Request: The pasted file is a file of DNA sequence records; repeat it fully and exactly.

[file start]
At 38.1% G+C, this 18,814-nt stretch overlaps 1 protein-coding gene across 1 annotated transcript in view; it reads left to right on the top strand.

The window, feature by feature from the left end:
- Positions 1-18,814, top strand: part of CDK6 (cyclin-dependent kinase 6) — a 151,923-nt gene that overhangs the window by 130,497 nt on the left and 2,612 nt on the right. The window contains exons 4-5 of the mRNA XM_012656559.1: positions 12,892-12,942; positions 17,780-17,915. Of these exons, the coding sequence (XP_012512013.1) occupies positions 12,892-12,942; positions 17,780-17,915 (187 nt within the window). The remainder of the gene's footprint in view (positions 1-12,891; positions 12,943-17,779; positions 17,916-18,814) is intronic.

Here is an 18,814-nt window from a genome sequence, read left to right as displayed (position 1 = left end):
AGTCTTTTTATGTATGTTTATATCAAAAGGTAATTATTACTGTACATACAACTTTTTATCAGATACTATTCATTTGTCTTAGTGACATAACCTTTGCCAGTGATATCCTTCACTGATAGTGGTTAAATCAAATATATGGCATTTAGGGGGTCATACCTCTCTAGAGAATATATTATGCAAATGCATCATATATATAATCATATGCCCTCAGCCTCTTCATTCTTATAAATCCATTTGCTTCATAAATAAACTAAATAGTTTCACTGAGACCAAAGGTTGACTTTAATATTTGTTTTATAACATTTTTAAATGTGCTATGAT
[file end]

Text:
At 38.1% G+C, this 18,814-nt stretch overlaps 1 protein-coding gene across 1 annotated transcript in view; it reads left to right on the top strand.

The window, feature by feature from the left end:
- Positions 1-18,814, top strand: part of CDK6 (cyclin-dependent kinase 6) — a 151,923-nt gene that overhangs the window by 130,497 nt on the left and 2,612 nt on the right. The window contains exons 4-5 of the mRNA XM_012656559.1: positions 12,892-12,942; positions 17,780-17,915. Of these exons, the coding sequence (XP_012512013.1) occupies positions 12,892-12,942; positions 17,780-17,915 (187 nt within the window). The remainder of the gene's footprint in view (positions 1-12,891; positions 12,943-17,779; positions 17,916-18,814) is intronic.

Here is an 18,814-nt window from a genome sequence, read left to right as displayed (position 1 = left end):
AGTCTTTTTATGTATGTTTATATCAAAAGGTAATTATTACTGTACATACAACTTTTTATCAGATACTATTCATTTGTCTTAGTGACATAACCTTTGCCAGTGATATCCTTCACTGATAGTGGTTAAATCAAATATATGGCATTTAGGGGGTCATACCTCTCTAGAGAATATATTATGCAAATGCATCATATATATAATCATATGCCCTCAGCCTCTTCATTCTTATAAATCCATTTGCTTCATAAATAAACTAAATAGTTTCACTGAGACCAAAGGTTGACTTTAATATTTGTTTTATAACATTTTTAAATGTGCTATGAT